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worked on. 2, last one, which is on may which i use a lot more profanity for those of you who panicked over those words. painting ofl-scale his that we blew up. he's a much better painter. he is a hard edged obstructionist. go home and look that up. i still don't know what the fuck it means. --s is how i know he is good when he started bringing the stuff home, i started saying my father has lost his mind will these squares and rectangles and all different colors. who is your favorite artist, i asked. mondrian. you know who that is? he made squares of colors. what kind of painter is that. color better than him. it was brilliant. after studying his paintings for
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25 years, he's brilliant. >> how do you respond to critics who say you've destroyed their will to live in our society? [laughter] >> i would like to meet them. if i've destroyed anybody's will maybee in our society, life wasn't for you. [laughter] >> do you think we should charge people for health care by the pound? oh, boy come in a bad question. -- that that question. right now, considering what i way, yes.
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with what i way, it would work out pretty well. i don't think we should do that. no. not by the pound. i only said that because there were so many sad people in the audience. >> at your passover seder -- [laughter] seder, are your the wise son, the bad son, or the sun who is unable to inquire? >> i'm the son who didn't make it home. knowu know the seder, you they put out a cup of wine for elijah and there's a seat for elisha and he never shows up. i'm elisha. -- i'm elijah. elijah leads people to the messiah. >> i'm out looking.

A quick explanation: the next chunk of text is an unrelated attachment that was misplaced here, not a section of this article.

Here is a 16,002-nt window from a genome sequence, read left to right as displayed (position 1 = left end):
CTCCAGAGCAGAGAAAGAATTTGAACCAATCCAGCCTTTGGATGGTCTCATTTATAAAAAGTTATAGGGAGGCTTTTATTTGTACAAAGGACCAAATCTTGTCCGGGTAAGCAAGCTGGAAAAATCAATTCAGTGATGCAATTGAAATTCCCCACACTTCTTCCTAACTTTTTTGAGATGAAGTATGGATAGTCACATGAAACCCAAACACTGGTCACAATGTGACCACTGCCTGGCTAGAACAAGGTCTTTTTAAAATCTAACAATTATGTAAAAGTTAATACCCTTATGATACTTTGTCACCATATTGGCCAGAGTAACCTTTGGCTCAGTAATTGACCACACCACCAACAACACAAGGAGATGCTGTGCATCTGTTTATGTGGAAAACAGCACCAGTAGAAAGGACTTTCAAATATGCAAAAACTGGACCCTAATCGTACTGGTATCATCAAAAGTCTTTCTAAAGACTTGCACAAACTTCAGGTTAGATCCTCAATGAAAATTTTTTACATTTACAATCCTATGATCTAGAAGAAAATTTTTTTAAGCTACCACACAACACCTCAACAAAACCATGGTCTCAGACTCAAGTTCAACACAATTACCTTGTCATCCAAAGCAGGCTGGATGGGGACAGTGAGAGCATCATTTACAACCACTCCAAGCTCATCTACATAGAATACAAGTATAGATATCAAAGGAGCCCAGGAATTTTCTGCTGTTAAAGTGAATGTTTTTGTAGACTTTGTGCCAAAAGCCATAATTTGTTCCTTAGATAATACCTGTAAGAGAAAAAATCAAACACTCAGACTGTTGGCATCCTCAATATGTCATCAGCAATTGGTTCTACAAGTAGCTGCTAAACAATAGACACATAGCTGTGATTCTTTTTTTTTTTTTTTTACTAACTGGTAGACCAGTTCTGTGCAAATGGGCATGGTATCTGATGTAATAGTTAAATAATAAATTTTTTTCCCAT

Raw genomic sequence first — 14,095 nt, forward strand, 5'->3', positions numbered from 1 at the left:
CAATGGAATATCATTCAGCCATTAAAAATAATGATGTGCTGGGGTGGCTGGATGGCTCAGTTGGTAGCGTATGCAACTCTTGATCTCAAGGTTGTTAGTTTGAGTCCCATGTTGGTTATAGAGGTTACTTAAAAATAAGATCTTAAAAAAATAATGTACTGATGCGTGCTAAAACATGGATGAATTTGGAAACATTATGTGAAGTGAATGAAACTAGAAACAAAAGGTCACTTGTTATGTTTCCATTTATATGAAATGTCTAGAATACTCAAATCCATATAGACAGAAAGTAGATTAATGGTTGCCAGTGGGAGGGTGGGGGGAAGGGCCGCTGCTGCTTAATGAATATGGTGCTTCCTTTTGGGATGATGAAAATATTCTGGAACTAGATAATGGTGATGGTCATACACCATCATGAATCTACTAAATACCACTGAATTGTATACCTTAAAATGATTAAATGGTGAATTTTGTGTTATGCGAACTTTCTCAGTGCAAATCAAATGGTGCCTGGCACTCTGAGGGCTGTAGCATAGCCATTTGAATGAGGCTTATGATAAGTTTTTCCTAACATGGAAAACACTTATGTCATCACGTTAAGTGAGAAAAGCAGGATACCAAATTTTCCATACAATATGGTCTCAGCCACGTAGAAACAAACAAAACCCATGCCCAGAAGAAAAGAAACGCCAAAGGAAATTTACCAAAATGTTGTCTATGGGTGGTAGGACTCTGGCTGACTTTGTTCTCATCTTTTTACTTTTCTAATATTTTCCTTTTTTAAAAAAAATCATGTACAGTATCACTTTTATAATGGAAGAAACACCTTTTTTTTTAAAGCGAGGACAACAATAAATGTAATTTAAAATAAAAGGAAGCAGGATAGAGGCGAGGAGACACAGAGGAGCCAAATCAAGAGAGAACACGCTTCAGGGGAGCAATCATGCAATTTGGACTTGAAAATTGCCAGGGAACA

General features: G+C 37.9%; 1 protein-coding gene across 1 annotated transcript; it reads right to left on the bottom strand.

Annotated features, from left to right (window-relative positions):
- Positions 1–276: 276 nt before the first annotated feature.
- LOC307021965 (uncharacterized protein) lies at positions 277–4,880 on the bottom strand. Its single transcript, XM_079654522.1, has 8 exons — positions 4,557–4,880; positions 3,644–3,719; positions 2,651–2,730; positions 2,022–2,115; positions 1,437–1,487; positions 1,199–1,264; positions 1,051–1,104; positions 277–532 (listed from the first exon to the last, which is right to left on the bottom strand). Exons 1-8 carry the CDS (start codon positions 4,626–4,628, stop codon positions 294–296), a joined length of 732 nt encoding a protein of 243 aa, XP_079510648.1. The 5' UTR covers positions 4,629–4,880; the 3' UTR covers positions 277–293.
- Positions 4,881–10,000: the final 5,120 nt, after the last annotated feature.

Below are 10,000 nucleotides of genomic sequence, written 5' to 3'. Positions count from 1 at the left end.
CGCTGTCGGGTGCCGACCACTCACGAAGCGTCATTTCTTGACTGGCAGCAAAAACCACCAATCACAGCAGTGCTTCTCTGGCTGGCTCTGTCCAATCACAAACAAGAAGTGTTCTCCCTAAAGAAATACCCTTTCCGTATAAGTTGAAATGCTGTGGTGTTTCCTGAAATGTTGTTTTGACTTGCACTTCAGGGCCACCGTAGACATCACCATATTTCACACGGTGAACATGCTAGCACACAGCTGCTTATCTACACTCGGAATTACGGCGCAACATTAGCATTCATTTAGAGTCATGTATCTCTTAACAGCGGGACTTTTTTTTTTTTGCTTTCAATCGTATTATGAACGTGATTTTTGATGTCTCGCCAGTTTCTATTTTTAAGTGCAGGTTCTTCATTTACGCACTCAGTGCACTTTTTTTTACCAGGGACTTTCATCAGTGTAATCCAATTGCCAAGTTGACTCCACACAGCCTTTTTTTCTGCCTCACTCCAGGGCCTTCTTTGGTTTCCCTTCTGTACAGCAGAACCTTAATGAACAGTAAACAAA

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[laughter] he's not at the target. >> donald trump will be at this dais soon. >> no. >> may 27. >> i've got to see him. >> what would you say to him? >> i would say to donald trump -- i did a thing on ronald trump about three years ago on the daily show. member when can or it was, but it wasn't nice to stop it was funny. that's what i would say to you is next. about having him here. call from his secretary and says donald trump wants to talk to you after i did this
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thing, the next day. i was really busy and my parents were coming to town. i got my assistant to call his assistant and say i'm a busy man. and i'm thinking -- then he called the next day. ting? say are you shit i'm a comic and have too much to do. you're an entrepreneur, how can you have time? so i say don't call me again. is he going here -- to speak? no. i don't ring -- he has had his time. got through -- when he its with the birther thing, self advertising.
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you are allowing self advertising. i did not bring my cds here today. [applause] >> should the redskins change their name? >> yes. i think they should. [applause] -- how sadand raised applause was that? everybody also still on the fence. i don't know. maybe when we get home we will talk about it. interesting is you are born and raised here and have .een a redskins fan all my life it's not got any connotation to me at all. it doesn't mean anything. it really means nothing to me. it's just a name. i see it on the helmet and it's just been there for so long.